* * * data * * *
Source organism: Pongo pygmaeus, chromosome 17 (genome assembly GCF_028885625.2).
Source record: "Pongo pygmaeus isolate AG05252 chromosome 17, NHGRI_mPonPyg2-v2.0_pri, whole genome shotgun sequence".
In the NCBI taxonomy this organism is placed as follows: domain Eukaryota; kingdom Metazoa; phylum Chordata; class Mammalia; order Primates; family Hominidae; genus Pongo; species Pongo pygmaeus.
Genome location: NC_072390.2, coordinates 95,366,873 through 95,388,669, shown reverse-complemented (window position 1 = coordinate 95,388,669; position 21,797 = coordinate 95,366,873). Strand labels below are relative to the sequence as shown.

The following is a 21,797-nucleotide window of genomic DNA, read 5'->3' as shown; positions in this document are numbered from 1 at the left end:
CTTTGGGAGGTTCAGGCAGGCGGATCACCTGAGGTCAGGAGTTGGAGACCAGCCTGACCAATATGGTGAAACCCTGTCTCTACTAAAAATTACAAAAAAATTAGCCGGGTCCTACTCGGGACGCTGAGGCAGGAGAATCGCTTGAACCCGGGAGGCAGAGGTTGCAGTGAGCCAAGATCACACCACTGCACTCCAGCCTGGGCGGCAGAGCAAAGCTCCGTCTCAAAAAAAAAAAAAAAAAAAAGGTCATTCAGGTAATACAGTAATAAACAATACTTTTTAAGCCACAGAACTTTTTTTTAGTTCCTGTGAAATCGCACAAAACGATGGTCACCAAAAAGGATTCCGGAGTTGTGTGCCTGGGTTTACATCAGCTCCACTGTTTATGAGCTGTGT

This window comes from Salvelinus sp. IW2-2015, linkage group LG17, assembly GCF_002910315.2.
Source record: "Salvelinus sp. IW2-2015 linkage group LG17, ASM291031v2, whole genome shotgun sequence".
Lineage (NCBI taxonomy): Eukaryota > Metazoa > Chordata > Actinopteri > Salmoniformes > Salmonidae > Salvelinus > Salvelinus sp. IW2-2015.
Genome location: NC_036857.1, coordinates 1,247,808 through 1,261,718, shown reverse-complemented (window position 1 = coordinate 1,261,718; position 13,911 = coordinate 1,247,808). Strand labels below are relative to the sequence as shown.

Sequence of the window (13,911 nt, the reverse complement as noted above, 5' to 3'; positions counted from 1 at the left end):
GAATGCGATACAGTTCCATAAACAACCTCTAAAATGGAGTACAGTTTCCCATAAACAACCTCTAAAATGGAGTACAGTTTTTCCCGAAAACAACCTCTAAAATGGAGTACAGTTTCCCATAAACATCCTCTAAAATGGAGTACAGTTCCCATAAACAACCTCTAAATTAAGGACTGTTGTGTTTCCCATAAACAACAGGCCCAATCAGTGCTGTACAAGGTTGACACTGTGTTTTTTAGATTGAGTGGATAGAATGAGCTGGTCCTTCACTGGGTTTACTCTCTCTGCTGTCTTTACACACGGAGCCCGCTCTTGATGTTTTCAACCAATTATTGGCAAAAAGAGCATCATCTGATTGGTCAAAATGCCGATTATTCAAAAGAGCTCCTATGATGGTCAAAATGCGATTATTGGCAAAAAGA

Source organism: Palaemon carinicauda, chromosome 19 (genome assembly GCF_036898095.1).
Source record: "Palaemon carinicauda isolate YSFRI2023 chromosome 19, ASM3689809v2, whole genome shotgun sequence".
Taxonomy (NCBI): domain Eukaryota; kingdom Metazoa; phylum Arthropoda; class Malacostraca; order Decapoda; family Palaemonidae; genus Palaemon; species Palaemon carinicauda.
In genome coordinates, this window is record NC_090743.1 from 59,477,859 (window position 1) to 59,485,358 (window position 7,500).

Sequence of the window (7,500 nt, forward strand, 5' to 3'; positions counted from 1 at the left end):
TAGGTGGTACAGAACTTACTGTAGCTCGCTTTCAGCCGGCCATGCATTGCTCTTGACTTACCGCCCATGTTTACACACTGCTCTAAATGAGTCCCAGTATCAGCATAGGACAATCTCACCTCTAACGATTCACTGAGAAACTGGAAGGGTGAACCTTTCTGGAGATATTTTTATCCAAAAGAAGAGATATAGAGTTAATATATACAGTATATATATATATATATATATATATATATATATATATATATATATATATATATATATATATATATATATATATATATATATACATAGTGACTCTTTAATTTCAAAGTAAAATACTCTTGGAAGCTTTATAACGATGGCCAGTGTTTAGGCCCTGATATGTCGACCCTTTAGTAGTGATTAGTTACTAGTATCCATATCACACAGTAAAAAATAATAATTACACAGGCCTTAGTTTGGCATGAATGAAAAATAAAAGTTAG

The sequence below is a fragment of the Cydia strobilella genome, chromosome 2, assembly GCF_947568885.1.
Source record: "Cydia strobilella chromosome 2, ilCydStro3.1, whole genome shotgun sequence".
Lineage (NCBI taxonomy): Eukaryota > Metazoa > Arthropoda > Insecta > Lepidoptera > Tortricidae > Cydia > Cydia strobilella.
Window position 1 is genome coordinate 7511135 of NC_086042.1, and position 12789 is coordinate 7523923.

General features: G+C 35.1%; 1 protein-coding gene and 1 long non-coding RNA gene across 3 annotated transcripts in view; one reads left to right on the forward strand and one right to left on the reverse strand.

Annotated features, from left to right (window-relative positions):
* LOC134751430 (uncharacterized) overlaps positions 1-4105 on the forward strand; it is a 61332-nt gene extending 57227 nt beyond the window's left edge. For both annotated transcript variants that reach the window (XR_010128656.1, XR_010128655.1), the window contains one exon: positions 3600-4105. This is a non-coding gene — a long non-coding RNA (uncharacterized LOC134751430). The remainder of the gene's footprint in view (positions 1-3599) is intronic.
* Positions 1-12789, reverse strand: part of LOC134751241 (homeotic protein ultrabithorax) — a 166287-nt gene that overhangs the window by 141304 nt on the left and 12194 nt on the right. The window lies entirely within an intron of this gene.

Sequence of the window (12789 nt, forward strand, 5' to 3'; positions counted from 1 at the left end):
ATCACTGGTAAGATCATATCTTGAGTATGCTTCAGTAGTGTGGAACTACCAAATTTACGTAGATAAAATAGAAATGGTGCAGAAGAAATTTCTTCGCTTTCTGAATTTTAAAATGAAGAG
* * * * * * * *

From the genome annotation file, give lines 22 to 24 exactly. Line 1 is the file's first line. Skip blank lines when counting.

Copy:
Window position 1 is genome coordinate 7511135 of NC_086042.1, and position 12789 is coordinate 7523923.

General features: G+C 35.1%; 1 protein-coding gene and 1 long non-coding RNA gene across 3 annotated transcripts in view; one reads left to right on the forward strand and one right to left on the reverse strand.

Annotated features, from left to right (window-relative positions):